When Gwen Miller of Lombard was sexually abused as a young child, she found a less-than-obvious place for therapy and comfort: nature and the outdoors.
Now, as a 24-year-old, she's on a path to become a wilderness therapist, opening the outdoors to others who need nature's healing powers.
Her aim? Help other survivors of childhood sexual abuse recover through nature — just as she has.
“Because of the help I received when I first disclosed it, I want to provide that level of help to others who have just disclosed it,” Miller said.
Before she starts her own wilderness therapy career, Miller is piling up volunteer experience by introducing others to the beauty and healing power of the outdoors.
“(Nature) really helps her a lot, so she feels it can help other people as well,” said Miller's fiancee, Jared Kau of Roselle. “She's had a therapist and worked with a therapist who's done amazing things in her life, and so she just wants to give back.”
Miller's done that by leading inner-city kids on hikes and backpacking trips, as well as traveling to Washington, D.C., to lobby for legislation that encourages kids to go outside. Miller's outdoor activism is motivated by her desire to help young people benefit from the natural world.
“When you like something, you care more about it and you want to protect it,” she said. “Without an interest and a comfort level in nature, a child might not see conservation as an important factor in life.”
Camping, hiking, horseback riding, bonfires, canoeing — as far back as she can remember, Miller says the outdoors have been an enjoyable and welcome escape.
“I just felt so much happier when I was in the outdoors. I felt so much more alive and safe than I did at home,” she said.
At home, a relative sexually abused her when she was between 4 and 7 years old, she said. She said she didn't tell anyone until going to police at 16, when she understood sexual abuse and wanted to heal mentally so she could have healthy relationships and a family of her own.
But even as a child, dealing with her hidden abuse and shyness, Miller joined an environmental club at Westmore School in Villa Park and began to learn about conservation.
Later, in addition to several types of therapy to help her recover from the abuse, she took an outdoor education class in wilderness survival skills at College of DuPage. The class taught her how to build shelters and collect safe drinking water. That led to an increased interest in rock climbing, hiking and everything outdoors.
“Even going on nature hikes can be really calming — simple hikes, time spent reflecting in nature, journaling in nature,” Miller said. “There's a lot of different ways you can use nature for therapy.”
Miller wants her outdoor activism focused on children, whom she says can benefit from connecting with the outdoors even if they don't need therapy.
To that end, she's a volunteer for Chicago Inner City Outings, a project of the Sierra Club that takes urban children on day-trips so they can experience an environment other than the metal and asphalt of the city.
“She really does relate to the kids and care about kids, and care about inspiring them,” said Colin Tyso, director of Chicago Inner City Outings. “She's very good at working with kids of different abilities.”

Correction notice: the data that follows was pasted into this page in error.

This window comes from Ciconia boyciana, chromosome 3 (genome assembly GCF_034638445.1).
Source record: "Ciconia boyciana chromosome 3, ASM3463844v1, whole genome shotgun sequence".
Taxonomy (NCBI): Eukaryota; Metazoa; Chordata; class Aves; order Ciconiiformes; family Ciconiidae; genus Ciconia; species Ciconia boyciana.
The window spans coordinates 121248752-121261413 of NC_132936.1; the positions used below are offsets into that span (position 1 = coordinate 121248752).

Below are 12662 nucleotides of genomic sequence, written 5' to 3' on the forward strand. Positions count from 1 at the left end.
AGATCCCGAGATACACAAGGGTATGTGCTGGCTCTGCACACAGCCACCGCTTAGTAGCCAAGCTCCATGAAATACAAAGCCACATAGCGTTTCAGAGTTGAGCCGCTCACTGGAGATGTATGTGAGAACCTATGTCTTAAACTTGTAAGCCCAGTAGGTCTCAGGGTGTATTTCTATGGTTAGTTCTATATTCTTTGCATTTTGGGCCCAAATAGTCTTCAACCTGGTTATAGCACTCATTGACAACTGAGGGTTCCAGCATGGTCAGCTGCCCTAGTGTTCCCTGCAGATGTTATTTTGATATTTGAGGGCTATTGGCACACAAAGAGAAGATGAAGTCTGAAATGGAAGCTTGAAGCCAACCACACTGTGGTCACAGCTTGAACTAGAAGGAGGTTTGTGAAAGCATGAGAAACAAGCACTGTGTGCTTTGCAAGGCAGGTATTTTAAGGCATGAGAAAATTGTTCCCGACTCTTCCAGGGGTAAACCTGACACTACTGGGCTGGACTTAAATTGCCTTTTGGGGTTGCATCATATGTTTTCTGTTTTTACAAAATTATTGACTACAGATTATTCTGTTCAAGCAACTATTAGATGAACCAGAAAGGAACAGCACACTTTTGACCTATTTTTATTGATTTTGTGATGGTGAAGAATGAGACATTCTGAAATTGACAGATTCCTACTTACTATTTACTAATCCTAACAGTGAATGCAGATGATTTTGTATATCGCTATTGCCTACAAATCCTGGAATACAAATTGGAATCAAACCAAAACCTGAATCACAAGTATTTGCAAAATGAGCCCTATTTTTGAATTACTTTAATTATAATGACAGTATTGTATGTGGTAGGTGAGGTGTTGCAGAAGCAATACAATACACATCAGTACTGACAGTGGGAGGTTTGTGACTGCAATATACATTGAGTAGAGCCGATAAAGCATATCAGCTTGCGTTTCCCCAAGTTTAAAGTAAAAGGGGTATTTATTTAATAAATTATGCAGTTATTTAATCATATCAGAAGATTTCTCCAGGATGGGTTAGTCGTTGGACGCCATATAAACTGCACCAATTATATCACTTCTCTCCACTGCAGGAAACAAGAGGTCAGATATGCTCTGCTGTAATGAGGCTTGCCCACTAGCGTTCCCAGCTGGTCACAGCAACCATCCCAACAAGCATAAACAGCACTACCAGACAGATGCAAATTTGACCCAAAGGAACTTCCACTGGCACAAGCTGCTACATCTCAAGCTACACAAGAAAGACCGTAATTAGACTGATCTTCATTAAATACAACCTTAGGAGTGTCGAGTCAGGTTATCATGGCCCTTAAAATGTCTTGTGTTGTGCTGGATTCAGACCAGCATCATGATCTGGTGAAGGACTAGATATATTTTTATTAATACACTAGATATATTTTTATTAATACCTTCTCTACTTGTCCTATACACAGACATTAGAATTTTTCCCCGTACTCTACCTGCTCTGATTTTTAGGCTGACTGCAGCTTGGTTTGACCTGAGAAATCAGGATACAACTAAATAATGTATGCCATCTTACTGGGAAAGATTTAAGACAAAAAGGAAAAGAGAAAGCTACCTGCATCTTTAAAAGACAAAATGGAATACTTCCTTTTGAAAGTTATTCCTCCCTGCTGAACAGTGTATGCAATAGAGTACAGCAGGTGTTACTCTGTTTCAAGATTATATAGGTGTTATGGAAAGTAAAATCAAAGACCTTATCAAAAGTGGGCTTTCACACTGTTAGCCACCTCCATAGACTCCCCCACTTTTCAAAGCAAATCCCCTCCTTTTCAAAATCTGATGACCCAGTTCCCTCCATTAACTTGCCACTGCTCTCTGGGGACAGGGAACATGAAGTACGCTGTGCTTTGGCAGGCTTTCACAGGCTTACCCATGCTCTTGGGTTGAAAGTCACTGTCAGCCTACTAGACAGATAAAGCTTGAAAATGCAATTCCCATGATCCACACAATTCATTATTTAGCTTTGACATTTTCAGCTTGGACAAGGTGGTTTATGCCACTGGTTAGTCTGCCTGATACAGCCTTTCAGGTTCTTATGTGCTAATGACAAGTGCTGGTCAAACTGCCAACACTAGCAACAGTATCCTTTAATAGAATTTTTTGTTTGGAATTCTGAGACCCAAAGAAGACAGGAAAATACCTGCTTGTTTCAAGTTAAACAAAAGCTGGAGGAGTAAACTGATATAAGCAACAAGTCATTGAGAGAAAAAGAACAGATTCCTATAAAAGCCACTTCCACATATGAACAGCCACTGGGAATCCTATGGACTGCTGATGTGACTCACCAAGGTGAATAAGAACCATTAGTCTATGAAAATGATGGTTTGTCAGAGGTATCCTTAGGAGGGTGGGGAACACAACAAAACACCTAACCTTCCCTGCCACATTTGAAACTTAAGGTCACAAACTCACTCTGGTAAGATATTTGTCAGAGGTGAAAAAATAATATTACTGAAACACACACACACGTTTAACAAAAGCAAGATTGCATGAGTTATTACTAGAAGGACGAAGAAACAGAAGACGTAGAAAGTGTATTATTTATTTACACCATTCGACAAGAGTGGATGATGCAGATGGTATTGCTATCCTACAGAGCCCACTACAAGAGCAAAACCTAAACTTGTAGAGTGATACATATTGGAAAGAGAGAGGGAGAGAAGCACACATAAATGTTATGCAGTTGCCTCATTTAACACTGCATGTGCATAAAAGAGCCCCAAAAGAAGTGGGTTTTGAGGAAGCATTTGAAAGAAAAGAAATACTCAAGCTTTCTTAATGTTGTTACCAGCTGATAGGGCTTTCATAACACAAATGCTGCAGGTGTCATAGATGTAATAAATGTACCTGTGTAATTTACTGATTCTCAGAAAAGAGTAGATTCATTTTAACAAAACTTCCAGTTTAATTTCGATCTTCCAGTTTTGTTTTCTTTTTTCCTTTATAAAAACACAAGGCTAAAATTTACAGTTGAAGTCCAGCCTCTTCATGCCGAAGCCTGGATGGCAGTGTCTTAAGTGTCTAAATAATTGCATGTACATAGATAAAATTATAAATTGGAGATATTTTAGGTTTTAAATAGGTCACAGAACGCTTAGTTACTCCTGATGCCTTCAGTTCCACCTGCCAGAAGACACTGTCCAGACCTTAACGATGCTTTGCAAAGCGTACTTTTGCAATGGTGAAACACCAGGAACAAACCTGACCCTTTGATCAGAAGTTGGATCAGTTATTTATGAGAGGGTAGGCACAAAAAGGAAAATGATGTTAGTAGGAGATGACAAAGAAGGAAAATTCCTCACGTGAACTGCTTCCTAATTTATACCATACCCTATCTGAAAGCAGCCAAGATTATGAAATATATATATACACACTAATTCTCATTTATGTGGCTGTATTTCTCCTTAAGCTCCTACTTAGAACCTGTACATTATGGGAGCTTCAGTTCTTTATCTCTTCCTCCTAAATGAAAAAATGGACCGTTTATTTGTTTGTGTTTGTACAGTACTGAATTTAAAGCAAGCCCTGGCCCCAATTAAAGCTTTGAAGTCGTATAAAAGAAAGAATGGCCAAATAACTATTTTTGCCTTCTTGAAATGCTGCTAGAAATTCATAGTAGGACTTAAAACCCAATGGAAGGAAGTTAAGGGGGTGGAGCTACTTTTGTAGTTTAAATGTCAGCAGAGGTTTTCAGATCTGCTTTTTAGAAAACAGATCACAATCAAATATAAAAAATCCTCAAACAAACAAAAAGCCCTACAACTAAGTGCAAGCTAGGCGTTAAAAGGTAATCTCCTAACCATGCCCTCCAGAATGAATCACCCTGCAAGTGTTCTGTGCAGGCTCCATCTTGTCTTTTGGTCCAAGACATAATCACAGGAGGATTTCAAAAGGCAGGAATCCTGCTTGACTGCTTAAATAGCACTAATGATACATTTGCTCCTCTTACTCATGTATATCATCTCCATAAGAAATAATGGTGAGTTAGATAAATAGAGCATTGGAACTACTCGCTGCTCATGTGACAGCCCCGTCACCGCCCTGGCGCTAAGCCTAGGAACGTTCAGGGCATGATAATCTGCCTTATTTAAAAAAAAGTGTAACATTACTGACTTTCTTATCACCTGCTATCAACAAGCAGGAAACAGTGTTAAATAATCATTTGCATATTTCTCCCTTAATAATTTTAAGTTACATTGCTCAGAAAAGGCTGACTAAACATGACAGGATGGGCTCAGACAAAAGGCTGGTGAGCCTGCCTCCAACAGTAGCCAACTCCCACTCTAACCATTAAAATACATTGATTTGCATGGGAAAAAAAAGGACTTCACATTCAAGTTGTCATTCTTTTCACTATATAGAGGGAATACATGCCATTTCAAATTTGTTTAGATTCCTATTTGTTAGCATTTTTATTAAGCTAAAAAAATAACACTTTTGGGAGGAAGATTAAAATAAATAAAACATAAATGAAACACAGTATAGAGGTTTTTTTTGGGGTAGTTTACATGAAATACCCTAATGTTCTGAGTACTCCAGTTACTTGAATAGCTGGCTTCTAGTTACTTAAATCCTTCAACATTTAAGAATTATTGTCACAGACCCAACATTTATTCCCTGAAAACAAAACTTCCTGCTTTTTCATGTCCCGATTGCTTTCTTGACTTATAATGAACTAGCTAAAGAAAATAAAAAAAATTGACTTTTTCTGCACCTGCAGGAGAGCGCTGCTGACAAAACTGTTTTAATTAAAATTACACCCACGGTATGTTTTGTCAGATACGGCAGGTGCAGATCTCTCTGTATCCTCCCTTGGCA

In September, Miller traveled to Washington, D.C., with other Sierra Club volunteers to advocate the Healthy Kids Outdoors Act, which would give states funds to develop plans to get more children involved in outdoor activities.
“Physical activity is also good for mental health,” she said.
A few Chicago-area organizations that offer wilderness or adventure therapy also promote the mental health benefits of spending time outdoors.
Wilderness therapy programs offered by Chicago Adventure Therapy and Buffalo Grove-based OMNI Youth Services have been growing the past several years and can be effective for youths struggling with substance abuse, risky behavior or some traumatic experiences, said John Conway, coordinator of experiential and wilderness therapy at OMNI.
“Being in an outdoor adventure-based opportunity provides kids, especially adolescents, with high risk-taking types of behavior, (with activities) that are a little safer than the risks they might already be engaged in,” Conway said. “In terms of the impact and the ability to have a very large impact in a short period of time, I don't think there's anything more effective than adventure-based therapy.”
Many wilderness therapy programs combine the outdoor expertise of a field guide with the clinical counseling skills of a therapist who stops by during the expedition, Conway said.
But those best suited to become wilderness therapists have nature knowledge and clinical skills, said Andrea Knepper, founder of Chicago Adventure Therapy.
“They should have some understanding of the way sport or nature can influence someone — that it can have a transforming effect on people,” Knepper said.
With Miller's wilderness survival skills, her job as a climbing wall attendant at Lifetime Fitness in Schaumburg and her personal experience with the transformative power of the outdoors, she's got the nature knowledge down.
She plans to enroll at a university outside Illinois in the next couple years to learn clinical techniques to start a therapy program for others who suffered sexual abuse.
“She's had some past experiences in her life that weren't very positive, and it's kind of driven her,” said Kau, Miller's fiance. “She loves listening — truly listening to people's problems and trying her best to help and understand.”Copyright © 2013 Paddock Publications, Inc. All rights reserved.